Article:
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I've got to think the decision to coin the latest Xbox iteration "SmartGlass," unveiled at the E3 conference in Los Angeles Monday, serves as a subtle shot at Google. Of course, one of these days Google will release "Google Glass," a futuristic set of specs you can use to activate your every whim.
Marc Whitten, vice president of Microsoft's Xbox LIVE, unveils SmartGlass at the Xbox 360 E3 media briefing Monday in Los Angeles.
As I explained earlier this week on
TheStreet, thanks to Xbox's popularity,
Microsoft already dominates Google and Apple in the living room. And, by leaps and bounds, it owns the desktop/laptop OS market.
Consider the stroke of a brilliant position Microsoft is in point-by-point:
It used gaming as the gateway to make Xbox the leading full-service streaming device.
Relatively speaking, both Google TV and Apple TV have been miserable failures.
Steve Jobs figured out the living room, but a mere mortal, Tim Cook, needs to realize the dream.
Cook better hurry or iTV will be a niche and Xbox SmartGlass will dominate just as the present Xbox does in the living room and Windows does on computers.
Several reasons exist why the corporate world shifted faster than a speeding bullet from
Research in Motion's(RIMM) Blackberry to Apple's iPhone and iPad.
Of course, employees provided the catalyst. The days of seeing a person in a suit fumble with a Blackberry in one hand and an iPhone in the other are long gone. Employees voted as consumers and, in the name of convenience, IT departments had no choice but to dump RIM for Apple.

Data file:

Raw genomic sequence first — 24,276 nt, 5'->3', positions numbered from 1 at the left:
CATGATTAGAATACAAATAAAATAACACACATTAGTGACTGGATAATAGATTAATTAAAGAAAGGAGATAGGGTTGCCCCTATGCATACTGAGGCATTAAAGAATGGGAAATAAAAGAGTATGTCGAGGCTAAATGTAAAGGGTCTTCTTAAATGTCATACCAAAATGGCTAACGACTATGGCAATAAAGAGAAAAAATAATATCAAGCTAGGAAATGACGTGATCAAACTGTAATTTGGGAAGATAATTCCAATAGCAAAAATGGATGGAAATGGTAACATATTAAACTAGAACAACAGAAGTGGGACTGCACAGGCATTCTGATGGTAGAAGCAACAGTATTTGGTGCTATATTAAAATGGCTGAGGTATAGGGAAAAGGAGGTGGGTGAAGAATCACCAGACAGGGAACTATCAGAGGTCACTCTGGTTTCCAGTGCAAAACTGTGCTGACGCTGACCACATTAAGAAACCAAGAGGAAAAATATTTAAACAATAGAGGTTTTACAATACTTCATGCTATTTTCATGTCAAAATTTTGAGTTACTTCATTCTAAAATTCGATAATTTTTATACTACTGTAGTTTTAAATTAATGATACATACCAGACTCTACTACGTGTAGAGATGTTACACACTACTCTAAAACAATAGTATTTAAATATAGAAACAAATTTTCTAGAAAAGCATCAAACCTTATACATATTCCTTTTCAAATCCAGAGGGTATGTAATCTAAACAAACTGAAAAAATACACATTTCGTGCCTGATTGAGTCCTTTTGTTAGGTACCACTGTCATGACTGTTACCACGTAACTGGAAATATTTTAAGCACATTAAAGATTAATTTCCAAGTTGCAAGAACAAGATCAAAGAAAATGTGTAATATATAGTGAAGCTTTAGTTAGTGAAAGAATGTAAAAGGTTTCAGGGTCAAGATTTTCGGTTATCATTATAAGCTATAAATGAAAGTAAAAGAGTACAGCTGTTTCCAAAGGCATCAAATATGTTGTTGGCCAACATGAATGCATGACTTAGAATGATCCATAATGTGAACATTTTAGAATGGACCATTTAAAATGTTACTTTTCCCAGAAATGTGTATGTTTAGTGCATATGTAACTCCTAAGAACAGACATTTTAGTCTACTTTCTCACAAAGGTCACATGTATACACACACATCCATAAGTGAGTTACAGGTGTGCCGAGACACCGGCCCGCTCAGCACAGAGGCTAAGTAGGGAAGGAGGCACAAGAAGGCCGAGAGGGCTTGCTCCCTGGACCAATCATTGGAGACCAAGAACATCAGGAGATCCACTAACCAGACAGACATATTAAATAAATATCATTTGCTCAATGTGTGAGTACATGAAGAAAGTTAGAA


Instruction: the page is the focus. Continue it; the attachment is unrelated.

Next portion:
Apple's dominance in the consumer space inevitably penetrated an area RIMM bulls considered protected -- enterprise. Better design. Better hardware. Better software. Better user experience. Better overall products. Steve Jobs anoints apps the future. Jim Balsillie pushes back to the contrary. Jobs wins. You win. Balsillie loses. RIM loses. Don't blame Canada.
It's all pretty straightforward.
Expect to see a similar dynamic play out as Microsoft forges ahead admirably with Xbox SmartGlass and Windows 8.
Whatever you do, do not call it Zune. Zune lived a horribly unsuccessful life and died a slow and painful death because it was little more than a hasty reaction to Apple's dominance via iTunes. It never stood a chance. The only thing that was more pathetic was the Blackberry Music Service Balsillie unveiled last year (remember that!?). In a few months, we might be able to say the same thing about the iPad Mini, Cook's reaction to a non-threat.